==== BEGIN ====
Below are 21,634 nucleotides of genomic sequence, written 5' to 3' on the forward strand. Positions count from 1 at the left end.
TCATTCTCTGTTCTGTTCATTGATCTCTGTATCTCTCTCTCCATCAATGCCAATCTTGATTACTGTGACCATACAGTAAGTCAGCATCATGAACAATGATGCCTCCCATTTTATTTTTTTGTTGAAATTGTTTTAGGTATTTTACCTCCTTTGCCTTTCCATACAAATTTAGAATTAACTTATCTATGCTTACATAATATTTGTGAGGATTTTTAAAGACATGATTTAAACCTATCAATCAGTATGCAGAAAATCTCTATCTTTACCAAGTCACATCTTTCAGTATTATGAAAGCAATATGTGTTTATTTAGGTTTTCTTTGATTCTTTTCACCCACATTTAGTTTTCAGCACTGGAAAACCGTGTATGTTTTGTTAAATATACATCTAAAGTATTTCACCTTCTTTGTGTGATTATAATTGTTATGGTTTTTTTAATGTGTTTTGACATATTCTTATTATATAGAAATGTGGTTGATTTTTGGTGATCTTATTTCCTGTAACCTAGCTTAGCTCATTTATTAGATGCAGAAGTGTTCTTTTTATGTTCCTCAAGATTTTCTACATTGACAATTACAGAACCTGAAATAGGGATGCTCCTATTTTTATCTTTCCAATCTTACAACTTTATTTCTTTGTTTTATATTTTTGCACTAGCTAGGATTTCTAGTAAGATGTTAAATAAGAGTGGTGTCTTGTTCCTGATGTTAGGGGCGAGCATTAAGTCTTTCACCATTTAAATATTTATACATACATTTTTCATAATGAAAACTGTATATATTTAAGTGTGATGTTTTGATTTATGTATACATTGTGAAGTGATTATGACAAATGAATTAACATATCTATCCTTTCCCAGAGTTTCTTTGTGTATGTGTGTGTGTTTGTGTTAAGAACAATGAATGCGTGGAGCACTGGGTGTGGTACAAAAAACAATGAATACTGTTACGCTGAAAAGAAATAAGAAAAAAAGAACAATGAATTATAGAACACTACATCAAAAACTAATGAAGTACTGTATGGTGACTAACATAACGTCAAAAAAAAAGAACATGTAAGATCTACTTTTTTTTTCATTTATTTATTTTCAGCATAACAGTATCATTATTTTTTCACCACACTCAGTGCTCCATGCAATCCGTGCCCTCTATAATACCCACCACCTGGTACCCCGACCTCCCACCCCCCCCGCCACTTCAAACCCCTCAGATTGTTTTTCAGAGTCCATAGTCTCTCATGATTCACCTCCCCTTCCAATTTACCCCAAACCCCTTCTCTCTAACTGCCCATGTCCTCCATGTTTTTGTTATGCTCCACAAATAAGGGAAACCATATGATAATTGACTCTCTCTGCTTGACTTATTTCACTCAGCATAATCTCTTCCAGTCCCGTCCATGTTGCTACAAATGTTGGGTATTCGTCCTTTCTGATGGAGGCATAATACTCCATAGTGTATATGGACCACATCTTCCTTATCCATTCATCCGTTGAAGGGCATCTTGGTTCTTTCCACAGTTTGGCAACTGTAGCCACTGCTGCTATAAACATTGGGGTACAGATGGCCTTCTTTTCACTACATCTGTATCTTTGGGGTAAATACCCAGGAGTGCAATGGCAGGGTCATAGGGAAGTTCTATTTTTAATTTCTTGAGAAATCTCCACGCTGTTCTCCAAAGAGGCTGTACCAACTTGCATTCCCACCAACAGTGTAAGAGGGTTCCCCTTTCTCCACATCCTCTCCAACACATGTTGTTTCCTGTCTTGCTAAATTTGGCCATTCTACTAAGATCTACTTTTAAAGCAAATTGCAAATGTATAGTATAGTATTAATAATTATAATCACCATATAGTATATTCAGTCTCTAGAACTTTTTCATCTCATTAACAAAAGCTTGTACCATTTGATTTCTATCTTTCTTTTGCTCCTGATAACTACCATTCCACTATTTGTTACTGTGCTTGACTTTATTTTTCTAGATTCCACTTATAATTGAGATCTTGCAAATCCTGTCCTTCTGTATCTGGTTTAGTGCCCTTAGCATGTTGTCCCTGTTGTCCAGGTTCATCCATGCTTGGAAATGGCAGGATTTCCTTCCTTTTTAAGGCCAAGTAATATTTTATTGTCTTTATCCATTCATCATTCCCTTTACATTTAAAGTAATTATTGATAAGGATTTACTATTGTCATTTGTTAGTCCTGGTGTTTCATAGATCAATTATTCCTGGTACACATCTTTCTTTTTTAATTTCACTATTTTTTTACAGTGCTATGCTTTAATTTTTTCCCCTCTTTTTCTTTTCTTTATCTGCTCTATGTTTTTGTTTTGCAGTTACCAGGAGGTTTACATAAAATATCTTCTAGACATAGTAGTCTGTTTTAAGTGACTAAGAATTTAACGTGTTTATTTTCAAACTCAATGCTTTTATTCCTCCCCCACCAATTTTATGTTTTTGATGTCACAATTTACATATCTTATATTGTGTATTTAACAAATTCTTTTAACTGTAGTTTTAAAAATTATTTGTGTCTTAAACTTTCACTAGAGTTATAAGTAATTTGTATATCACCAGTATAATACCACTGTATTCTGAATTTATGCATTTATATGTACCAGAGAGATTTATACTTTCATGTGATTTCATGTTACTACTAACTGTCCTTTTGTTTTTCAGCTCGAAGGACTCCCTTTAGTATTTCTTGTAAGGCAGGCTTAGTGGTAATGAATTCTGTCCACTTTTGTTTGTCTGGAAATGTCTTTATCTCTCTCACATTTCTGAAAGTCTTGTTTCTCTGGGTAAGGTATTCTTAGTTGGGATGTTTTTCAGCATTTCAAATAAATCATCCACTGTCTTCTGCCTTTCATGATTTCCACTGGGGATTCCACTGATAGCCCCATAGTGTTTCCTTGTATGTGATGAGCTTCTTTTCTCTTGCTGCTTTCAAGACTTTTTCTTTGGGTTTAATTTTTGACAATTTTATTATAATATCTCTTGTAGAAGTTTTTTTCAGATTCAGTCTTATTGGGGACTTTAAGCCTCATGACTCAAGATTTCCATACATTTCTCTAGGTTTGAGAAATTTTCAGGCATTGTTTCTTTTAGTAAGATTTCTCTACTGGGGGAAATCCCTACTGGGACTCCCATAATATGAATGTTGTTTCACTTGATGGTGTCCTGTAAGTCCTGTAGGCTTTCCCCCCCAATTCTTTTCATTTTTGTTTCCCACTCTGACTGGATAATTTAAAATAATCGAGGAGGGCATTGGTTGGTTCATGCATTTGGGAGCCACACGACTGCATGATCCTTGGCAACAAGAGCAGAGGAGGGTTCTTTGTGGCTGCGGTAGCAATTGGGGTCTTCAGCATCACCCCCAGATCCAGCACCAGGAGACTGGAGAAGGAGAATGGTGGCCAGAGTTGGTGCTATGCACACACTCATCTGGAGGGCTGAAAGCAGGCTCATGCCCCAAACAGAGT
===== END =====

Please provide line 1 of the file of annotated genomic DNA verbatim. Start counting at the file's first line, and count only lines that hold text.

Below are 21,634 nucleotides of genomic sequence, written 5' to 3' on the forward strand. Positions count from 1 at the left end.